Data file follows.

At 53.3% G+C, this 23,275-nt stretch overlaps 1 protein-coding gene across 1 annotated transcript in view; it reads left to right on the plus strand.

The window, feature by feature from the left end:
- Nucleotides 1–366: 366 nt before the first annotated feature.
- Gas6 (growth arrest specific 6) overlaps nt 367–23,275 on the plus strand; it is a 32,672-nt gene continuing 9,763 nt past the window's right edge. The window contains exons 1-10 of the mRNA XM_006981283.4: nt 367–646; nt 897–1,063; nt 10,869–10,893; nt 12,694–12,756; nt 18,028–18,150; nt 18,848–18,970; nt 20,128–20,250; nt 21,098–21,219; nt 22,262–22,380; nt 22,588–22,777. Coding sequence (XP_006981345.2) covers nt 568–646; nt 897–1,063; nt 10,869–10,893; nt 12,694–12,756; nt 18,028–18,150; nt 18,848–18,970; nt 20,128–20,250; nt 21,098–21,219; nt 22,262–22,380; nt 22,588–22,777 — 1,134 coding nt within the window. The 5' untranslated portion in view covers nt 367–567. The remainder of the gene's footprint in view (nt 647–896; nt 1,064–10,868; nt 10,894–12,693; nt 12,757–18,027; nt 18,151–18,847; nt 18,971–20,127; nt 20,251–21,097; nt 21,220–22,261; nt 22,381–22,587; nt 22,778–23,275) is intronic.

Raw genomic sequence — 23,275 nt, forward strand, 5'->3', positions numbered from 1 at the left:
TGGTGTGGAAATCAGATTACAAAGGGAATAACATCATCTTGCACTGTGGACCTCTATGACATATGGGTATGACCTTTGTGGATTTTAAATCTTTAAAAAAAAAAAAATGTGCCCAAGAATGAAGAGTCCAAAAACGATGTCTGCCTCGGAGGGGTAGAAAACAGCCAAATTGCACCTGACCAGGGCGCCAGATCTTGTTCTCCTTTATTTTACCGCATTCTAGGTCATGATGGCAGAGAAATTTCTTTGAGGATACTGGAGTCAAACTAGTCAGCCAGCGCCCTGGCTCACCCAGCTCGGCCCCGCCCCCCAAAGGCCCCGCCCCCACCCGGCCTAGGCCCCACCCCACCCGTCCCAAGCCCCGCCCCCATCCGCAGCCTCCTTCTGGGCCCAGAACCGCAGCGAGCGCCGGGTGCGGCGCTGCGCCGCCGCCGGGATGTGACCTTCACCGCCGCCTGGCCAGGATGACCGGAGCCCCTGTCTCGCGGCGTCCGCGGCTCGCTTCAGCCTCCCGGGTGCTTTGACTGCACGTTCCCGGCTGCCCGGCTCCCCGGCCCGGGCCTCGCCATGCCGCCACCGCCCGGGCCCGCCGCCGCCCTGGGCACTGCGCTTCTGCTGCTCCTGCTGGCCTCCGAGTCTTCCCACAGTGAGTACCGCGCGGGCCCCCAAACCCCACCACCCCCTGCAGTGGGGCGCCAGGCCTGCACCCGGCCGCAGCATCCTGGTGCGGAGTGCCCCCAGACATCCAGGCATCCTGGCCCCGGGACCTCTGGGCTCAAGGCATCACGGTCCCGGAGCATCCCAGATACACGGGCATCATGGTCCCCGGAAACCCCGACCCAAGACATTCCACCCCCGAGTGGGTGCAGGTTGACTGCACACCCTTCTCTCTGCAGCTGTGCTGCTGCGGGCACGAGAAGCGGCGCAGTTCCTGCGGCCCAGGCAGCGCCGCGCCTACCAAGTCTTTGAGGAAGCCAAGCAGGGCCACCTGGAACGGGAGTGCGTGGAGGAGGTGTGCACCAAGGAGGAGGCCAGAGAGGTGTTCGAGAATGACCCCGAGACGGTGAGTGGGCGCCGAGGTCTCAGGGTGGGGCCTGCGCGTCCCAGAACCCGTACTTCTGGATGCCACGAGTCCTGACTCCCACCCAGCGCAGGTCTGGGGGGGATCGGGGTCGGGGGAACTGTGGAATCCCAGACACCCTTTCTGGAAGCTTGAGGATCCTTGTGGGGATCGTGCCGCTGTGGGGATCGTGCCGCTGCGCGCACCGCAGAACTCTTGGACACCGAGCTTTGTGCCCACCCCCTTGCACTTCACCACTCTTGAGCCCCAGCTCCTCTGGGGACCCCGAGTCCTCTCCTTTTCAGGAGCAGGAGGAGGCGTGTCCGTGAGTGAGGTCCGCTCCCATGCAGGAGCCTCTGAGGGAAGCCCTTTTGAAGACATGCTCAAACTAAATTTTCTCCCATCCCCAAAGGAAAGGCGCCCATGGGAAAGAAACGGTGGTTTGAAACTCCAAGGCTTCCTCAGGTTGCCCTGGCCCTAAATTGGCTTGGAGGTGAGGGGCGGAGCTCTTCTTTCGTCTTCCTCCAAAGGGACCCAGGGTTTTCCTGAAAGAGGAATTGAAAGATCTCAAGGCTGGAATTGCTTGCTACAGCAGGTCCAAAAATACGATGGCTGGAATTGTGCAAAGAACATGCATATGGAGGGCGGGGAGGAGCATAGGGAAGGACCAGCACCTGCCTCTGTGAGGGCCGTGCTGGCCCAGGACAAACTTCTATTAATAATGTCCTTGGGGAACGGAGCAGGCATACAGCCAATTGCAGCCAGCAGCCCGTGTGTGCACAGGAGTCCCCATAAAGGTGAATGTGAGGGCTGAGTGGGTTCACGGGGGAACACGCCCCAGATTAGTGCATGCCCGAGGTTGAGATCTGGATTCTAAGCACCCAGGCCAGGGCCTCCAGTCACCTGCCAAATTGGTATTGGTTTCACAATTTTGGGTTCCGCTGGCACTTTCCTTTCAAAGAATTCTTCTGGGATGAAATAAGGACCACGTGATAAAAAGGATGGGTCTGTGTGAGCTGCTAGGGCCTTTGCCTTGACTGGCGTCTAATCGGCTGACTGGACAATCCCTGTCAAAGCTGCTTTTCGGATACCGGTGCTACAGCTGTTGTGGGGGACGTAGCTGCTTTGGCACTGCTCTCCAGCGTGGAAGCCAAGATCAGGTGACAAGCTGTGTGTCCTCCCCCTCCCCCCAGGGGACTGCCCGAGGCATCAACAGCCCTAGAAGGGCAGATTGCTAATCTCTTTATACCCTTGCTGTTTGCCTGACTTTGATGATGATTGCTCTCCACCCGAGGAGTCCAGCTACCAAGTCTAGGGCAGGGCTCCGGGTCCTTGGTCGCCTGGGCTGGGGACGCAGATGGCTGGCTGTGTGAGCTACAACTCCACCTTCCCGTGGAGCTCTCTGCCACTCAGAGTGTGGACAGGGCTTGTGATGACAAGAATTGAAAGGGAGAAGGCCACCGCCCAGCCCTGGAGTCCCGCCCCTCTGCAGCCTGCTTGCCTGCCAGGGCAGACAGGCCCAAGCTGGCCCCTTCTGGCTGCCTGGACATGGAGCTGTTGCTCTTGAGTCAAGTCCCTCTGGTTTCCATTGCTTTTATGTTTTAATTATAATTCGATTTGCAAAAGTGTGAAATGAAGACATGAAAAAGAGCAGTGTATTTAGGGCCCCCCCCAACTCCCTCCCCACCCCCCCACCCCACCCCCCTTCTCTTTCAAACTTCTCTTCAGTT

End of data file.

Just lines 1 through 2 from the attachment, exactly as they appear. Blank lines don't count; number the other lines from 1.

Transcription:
At 53.3% G+C, this 23,275-nt stretch overlaps 1 protein-coding gene across 1 annotated transcript in view; it reads left to right on the plus strand.

The window, feature by feature from the left end: